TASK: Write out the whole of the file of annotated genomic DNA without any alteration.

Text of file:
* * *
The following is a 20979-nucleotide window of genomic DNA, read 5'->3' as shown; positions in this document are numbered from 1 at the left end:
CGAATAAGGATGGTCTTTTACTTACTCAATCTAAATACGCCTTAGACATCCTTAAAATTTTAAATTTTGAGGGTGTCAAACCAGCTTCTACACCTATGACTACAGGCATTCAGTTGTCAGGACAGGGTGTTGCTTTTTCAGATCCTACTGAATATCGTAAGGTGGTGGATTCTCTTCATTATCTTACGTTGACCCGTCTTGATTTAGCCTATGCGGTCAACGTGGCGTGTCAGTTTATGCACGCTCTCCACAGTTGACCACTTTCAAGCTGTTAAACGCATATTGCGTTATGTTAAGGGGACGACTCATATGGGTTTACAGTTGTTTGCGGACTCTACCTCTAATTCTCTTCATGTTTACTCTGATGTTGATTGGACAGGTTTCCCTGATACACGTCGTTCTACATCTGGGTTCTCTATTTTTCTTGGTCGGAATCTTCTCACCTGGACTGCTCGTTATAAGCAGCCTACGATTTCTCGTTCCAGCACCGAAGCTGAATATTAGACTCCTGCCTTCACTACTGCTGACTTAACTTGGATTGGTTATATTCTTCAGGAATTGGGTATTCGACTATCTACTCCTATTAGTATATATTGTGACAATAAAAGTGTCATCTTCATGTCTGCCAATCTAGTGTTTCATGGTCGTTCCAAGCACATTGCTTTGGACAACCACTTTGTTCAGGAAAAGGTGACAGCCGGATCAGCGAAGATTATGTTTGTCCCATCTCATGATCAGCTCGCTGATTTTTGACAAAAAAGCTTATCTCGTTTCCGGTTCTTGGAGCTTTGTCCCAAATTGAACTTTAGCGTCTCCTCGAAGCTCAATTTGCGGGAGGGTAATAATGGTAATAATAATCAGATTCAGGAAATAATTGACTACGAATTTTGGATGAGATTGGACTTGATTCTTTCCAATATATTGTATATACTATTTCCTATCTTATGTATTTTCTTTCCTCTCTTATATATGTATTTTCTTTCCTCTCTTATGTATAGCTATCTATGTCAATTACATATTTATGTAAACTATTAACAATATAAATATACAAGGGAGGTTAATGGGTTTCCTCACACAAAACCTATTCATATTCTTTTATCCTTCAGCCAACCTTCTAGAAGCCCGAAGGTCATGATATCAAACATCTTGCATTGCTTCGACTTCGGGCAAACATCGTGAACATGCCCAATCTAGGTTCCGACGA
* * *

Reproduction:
The following is a 20979-nucleotide window of genomic DNA, read 5'->3' as shown; positions in this document are numbered from 1 at the left end:
CGAATAAGGATGGTCTTTTACTTACTCAATCTAAATACGCCTTAGACATCCTTAAAATTTTAAATTTTGAGGGTGTCAAACCAGCTTCTACACCTATGACTACAGGCATTCAGTTGTCAGGACAGGGTGTTGCTTTTTCAGATCCTACTGAATATCGTAAGGTGGTGGATTCTCTTCATTATCTTACGTTGACCCGTCTTGATTTAGCCTATGCGGTCAACGTGGCGTGTCAGTTTATGCACGCTCTCCACAGTTGACCACTTTCAAGCTGTTAAACGCATATTGCGTTATGTTAAGGGGACGACTCATATGGGTTTACAGTTGTTTGCGGACTCTACCTCTAATTCTCTTCATGTTTACTCTGATGTTGATTGGACAGGTTTCCCTGATACACGTCGTTCTACATCTGGGTTCTCTATTTTTCTTGGTCGGAATCTTCTCACCTGGACTGCTCGTTATAAGCAGCCTACGATTTCTCGTTCCAGCACCGAAGCTGAATATTAGACTCCTGCCTTCACTACTGCTGACTTAACTTGGATTGGTTATATTCTTCAGGAATTGGGTATTCGACTATCTACTCCTATTAGTATATATTGTGACAATAAAAGTGTCATCTTCATGTCTGCCAATCTAGTGTTTCATGGTCGTTCCAAGCACATTGCTTTGGACAACCACTTTGTTCAGGAAAAGGTGACAGCCGGATCAGCGAAGATTATGTTTGTCCCATCTCATGATCAGCTCGCTGATTTTTGACAAAAAAGCTTATCTCGTTTCCGGTTCTTGGAGCTTTGTCCCAAATTGAACTTTAGCGTCTCCTCGAAGCTCAATTTGCGGGAGGGTAATAATGGTAATAATAATCAGATTCAGGAAATAATTGACTACGAATTTTGGATGAGATTGGACTTGATTCTTTCCAATATATTGTATATACTATTTCCTATCTTATGTATTTTCTTTCCTCTCTTATATATGTATTTTCTTTCCTCTCTTATGTATAGCTATCTATGTCAATTACATATTTATGTAAACTATTAACAATATAAATATACAAGGGAGGTTAATGGGTTTCCTCACACAAAACCTATTCATATTCTTTTATCCTTCAGCCAACCTTCTAGAAGCCCGAAGGTCATGATATCAAACATCTTGCATTGCTTCGACTTCGGGCAAACATCGTGAACATGCCCAATCTAGGTTCCGACGA